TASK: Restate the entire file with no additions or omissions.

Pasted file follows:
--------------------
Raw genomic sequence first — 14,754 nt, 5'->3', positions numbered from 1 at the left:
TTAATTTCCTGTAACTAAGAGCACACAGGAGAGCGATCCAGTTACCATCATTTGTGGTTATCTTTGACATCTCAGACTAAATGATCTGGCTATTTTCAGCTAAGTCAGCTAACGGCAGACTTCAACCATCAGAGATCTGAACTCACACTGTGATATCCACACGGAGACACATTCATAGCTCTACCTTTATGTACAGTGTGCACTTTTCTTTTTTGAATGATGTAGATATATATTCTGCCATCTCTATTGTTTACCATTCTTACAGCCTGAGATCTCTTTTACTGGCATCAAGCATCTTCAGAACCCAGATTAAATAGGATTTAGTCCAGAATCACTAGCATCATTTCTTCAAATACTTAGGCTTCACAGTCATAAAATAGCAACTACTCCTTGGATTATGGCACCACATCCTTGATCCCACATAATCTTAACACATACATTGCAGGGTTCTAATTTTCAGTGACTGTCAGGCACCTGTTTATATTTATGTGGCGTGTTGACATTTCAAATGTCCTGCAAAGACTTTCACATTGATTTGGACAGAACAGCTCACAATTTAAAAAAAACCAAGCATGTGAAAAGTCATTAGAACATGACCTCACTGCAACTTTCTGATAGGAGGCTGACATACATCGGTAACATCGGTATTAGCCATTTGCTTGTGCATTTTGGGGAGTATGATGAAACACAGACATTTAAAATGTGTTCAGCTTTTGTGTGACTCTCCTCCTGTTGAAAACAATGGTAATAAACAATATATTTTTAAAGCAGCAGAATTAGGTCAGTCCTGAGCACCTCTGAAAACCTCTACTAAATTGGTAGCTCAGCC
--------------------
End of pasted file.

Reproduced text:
Raw genomic sequence first — 14,754 nt, 5'->3', positions numbered from 1 at the left:
TTAATTTCCTGTAACTAAGAGCACACAGGAGAGCGATCCAGTTACCATCATTTGTGGTTATCTTTGACATCTCAGACTAAATGATCTGGCTATTTTCAGCTAAGTCAGCTAACGGCAGACTTCAACCATCAGAGATCTGAACTCACACTGTGATATCCACACGGAGACACATTCATAGCTCTACCTTTATGTACAGTGTGCACTTTTCTTTTTTGAATGATGTAGATATATATTCTGCCATCTCTATTGTTTACCATTCTTACAGCCTGAGATCTCTTTTACTGGCATCAAGCATCTTCAGAACCCAGATTAAATAGGATTTAGTCCAGAATCACTAGCATCATTTCTTCAAATACTTAGGCTTCACAGTCATAAAATAGCAACTACTCCTTGGATTATGGCACCACATCCTTGATCCCACATAATCTTAACACATACATTGCAGGGTTCTAATTTTCAGTGACTGTCAGGCACCTGTTTATATTTATGTGGCGTGTTGACATTTCAAATGTCCTGCAAAGACTTTCACATTGATTTGGACAGAACAGCTCACAATTTAAAAAAAACCAAGCATGTGAAAAGTCATTAGAACATGACCTCACTGCAACTTTCTGATAGGAGGCTGACATACATCGGTAACATCGGTATTAGCCATTTGCTTGTGCATTTTGGGGAGTATGATGAAACACAGACATTTAAAATGTGTTCAGCTTTTGTGTGACTCTCCTCCTGTTGAAAACAATGGTAATAAACAATATATTTTTAAAGCAGCAGAATTAGGTCAGTCCTGAGCACCTCTGAAAACCTCTACTAAATTGGTAGCTCAGCC